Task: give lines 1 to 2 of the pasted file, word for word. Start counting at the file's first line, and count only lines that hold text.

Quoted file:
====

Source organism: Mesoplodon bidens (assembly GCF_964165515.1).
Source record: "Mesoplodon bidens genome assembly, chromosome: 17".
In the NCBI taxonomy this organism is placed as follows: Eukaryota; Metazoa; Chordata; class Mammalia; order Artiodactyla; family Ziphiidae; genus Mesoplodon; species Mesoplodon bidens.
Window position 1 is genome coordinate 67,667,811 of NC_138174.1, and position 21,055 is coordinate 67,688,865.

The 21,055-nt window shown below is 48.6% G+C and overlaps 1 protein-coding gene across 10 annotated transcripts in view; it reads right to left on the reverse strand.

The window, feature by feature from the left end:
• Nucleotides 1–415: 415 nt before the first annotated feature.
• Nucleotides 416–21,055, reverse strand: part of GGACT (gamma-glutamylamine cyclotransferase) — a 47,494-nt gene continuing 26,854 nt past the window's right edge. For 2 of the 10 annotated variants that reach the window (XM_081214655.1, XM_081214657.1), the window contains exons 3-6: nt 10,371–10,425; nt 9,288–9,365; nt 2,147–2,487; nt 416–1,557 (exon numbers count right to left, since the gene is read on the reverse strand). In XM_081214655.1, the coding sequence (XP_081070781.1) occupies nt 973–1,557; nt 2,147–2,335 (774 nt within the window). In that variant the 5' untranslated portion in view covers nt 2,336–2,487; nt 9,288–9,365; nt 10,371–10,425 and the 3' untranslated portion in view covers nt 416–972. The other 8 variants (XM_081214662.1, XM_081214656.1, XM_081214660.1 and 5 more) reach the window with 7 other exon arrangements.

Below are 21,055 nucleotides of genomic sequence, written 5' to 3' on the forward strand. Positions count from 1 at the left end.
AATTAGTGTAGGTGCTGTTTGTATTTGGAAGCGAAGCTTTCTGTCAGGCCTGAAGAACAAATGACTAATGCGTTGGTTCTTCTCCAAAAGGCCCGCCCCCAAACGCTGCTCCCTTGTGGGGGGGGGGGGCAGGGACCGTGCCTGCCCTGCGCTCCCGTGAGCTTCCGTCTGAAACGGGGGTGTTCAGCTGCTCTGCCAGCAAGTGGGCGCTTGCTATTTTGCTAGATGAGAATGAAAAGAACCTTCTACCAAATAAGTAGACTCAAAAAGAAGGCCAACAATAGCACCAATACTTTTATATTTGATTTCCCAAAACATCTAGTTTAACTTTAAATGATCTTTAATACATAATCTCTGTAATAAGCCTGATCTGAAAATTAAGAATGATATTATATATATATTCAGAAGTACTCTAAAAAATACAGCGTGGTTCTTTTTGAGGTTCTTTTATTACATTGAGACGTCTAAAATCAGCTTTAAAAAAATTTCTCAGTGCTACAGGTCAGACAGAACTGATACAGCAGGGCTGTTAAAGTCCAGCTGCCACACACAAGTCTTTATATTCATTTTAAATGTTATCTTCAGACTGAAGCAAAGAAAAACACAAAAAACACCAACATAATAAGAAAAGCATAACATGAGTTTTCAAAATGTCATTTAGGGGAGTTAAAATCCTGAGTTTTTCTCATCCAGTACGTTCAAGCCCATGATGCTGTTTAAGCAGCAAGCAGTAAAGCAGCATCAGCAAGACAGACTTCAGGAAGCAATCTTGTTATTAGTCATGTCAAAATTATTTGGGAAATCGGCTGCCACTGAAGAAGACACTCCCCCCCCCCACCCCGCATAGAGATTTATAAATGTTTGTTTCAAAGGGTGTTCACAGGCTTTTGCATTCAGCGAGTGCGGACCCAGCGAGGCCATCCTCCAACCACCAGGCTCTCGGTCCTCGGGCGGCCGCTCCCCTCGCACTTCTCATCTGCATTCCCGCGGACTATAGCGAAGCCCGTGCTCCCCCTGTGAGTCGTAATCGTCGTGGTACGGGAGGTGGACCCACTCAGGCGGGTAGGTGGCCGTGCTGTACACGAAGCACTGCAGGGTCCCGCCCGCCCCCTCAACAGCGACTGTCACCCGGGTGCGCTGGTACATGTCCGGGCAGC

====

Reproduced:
Source organism: Mesoplodon bidens (assembly GCF_964165515.1).
Source record: "Mesoplodon bidens genome assembly, chromosome: 17".